4. Every nation ought to recognize the Divine institution of civil government, the sovereignty of God exercised by Jesus Christ, and its duty to rule the civil affairs of men in accordance with the will of God. It should enter into covenant with Christ and serve to advance His Kingdom on earth. The negligence of civil government in any of these particulars is sinful, makes the nation liable to the wrath of God, and threatens the continued existence of the government and nation.
Phil. 2:10; Rom. 13:4; Ps. 132:12; Ps. 103:17-19; Ps. 2:10-12.
5. We reject the view that nations have no corporate responsibility for acknowledging and obeying Christ.
6. It is the duty of every Christian citizen to labor and pray for his nation’s official and explicit recognition of the authority and law of Jesus Christ, Preserver and Ruler of nations, and for the conduct of all governmental affairs in harmony with the written Word of God.
1 Tim. 2:1-2; Phil. 2:9-10; Acts 2:1-39; Ps. 2:8-12; Esther 4:14.
7. We deny that constitutional recognition of Jesus Christ means union of church and state.
8. We reject the teaching that Christians should not seek the establishment of Christian civil government.
9. No particular form of civil government is commanded in the Scriptures. Any form of civil government which observes the duties and limitations set upon it by God in His revealed Word is acceptable to God.
Ex. 18:21-24; Prov. 29:14; Deut. 1:16-17.
10. We deny that simply having a democratic or republican form of government insures God’s approval and blessing.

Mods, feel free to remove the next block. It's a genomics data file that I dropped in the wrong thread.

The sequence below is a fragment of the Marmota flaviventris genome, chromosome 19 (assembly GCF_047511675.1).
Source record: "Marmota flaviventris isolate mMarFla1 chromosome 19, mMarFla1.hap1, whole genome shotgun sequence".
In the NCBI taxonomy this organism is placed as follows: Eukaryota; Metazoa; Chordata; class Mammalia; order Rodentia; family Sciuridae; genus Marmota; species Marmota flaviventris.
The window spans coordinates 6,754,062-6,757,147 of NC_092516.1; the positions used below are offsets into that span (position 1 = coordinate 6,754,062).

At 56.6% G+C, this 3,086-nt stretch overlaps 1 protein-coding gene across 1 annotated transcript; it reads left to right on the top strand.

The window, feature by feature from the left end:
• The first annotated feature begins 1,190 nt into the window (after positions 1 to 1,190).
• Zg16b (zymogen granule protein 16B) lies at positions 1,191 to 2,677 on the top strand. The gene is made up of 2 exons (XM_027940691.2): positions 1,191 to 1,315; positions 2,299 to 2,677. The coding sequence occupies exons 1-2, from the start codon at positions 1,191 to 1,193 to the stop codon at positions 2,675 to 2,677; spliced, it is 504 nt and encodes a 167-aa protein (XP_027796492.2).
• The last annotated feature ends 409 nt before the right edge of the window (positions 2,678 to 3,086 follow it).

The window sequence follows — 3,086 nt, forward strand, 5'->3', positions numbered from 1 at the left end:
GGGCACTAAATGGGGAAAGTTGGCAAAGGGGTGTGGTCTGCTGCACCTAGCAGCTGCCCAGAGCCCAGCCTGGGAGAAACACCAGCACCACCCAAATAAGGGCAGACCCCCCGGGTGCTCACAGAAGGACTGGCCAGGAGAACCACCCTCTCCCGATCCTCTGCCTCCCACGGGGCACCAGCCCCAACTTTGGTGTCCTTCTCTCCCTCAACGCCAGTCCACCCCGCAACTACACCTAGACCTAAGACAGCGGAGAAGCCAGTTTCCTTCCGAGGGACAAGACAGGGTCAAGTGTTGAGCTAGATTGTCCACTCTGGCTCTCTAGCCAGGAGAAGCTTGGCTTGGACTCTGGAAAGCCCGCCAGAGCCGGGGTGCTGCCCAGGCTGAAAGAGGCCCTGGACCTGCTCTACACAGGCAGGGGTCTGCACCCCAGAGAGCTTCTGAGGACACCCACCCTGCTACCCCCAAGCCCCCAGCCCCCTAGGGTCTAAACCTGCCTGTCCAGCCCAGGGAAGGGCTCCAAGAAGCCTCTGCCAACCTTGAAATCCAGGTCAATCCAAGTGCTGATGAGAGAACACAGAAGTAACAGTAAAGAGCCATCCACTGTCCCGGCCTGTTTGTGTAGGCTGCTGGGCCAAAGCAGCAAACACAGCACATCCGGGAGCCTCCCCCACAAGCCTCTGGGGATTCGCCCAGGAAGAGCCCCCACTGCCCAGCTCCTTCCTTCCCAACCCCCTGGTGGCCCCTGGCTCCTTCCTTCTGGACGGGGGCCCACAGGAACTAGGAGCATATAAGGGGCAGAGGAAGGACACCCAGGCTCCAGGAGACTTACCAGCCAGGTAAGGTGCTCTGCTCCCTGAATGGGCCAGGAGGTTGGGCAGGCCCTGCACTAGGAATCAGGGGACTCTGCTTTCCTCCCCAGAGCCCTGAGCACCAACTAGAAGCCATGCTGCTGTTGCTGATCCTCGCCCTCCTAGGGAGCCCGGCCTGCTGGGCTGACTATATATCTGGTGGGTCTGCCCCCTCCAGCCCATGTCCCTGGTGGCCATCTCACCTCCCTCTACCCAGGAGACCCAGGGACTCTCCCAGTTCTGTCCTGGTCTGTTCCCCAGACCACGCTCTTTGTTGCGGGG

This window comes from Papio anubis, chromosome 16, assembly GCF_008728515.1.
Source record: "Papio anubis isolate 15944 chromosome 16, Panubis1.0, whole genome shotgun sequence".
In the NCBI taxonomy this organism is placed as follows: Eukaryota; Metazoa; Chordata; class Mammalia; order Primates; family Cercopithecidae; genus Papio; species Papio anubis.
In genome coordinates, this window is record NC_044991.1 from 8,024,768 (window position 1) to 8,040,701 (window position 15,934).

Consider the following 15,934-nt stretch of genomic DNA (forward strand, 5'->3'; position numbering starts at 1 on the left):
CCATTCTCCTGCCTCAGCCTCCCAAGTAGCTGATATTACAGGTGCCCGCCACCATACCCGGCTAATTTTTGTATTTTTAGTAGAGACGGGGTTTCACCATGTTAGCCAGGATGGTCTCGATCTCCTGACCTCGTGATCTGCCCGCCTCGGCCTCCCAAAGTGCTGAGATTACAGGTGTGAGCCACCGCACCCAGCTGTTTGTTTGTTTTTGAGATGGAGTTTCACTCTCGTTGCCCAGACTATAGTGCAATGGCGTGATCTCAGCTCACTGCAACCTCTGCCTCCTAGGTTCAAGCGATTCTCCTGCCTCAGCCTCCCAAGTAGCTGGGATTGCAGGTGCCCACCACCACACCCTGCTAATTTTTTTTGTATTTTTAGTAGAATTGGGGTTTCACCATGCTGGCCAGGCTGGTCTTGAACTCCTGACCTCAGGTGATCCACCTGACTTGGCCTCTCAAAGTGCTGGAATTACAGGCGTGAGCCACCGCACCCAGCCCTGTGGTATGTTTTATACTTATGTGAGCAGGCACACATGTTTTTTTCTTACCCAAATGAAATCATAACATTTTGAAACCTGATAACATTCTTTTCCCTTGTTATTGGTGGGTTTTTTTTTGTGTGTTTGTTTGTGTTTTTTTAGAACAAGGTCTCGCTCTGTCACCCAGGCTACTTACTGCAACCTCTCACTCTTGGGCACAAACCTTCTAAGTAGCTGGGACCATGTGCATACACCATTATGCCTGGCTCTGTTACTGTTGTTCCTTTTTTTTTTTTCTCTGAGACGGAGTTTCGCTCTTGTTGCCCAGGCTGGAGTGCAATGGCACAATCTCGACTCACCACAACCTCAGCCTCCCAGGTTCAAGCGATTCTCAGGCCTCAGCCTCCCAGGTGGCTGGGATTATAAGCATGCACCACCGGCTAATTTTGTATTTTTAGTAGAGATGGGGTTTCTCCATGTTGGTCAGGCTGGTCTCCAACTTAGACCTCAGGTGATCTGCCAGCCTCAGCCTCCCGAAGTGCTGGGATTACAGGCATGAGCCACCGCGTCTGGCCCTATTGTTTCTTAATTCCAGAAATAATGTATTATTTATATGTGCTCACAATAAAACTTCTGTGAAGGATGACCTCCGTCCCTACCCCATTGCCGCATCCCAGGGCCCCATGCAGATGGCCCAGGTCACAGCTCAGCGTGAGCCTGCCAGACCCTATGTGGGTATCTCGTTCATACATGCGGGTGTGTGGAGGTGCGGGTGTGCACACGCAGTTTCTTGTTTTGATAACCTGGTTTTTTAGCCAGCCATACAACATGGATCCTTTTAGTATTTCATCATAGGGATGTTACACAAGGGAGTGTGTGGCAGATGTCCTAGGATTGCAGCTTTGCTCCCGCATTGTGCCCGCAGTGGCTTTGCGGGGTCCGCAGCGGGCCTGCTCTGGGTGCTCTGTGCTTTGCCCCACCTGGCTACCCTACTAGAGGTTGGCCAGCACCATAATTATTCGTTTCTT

11. All officers and employees of a civil government are to be servants of God for good. They are responsible to God for the discharge of lawful duties rightfully assigned to them by human authority. Neither their official position, however, nor the orders of their superiors, nor the will of the people, exonerates them from blame for any unscriptural action or inaction.
Rom. 13:3-4; 2 Chron. 19:6-7; Prov. 29:26.
12. We reject the view that it is wrong to wage war in defense of life, liberty or religion.
13. Citizens cannot abdicate their responsibility to determine the moral legitimacy of a particular war and to govern their participation accordingly. Such decisions should be made prayerfully in the light of Scripture and with the counsel of the church.
Acts 5:29; 1 Sam. 14:44-45.
14. When justly administered, capital punishment is a scriptural application of civil authority.
Rom. 13:4; Gen. 9:6; Acts 25:11; Num. 35:29-34.
15. The Christian, when such action involves no disloyalty to Christ, ought to be involved in the selection of and to vote for civil rulers who fear God, love truth and justice, hate evil, and are publicly committed to scriptural principles of civil government.
Ex. 18:21; Deut. 16:18; 2 Sam. 23:3; Rom. 13:3.
16. It is sinful for a Christian to take an oath which compromises his supreme allegiance to Jesus Christ. It is also sinful to vote for officials who are required to take an oath which a Christian himself could not take in good conscience. Voting involves the voter in responsibility for any act required of the official as a condition of holding his office.
Deut. 10:20; Isa. 45:22-23; 2 John 1:11; 1 Tim. 5:22.
17. The Christian must profess publicly and the Church must witness, that Christ is the Ruler of every nation. Whatever the official action of the civil government of a nation may be, the Christian in his civil actions must always exhibit his loyalty to Christ. The Christian must relinquish every right or privilege of citizenship which involves him in silence about, or denial of the supreme authority of Jesus Christ.
Matt. 5:13-14; Prov. 3:5-6; Ps. 37:7; Matt. 22:21; John 17:14-15; Mark 13:9.
18. We reject the portion of paragraph 3 after the colon. [...kingdom of heaven:...yet he hath authority, and it is his duty,...Their rejection is in relation to MAgistrates calling councils and synods, which the Church of Scotland also qualified in their ratification of the Confession - SA.]
22. Both the Christian and the Church have a responsibility for witnessing against national sins and for promoting justice.
Amos 2:6-8; Amos 5:14-15.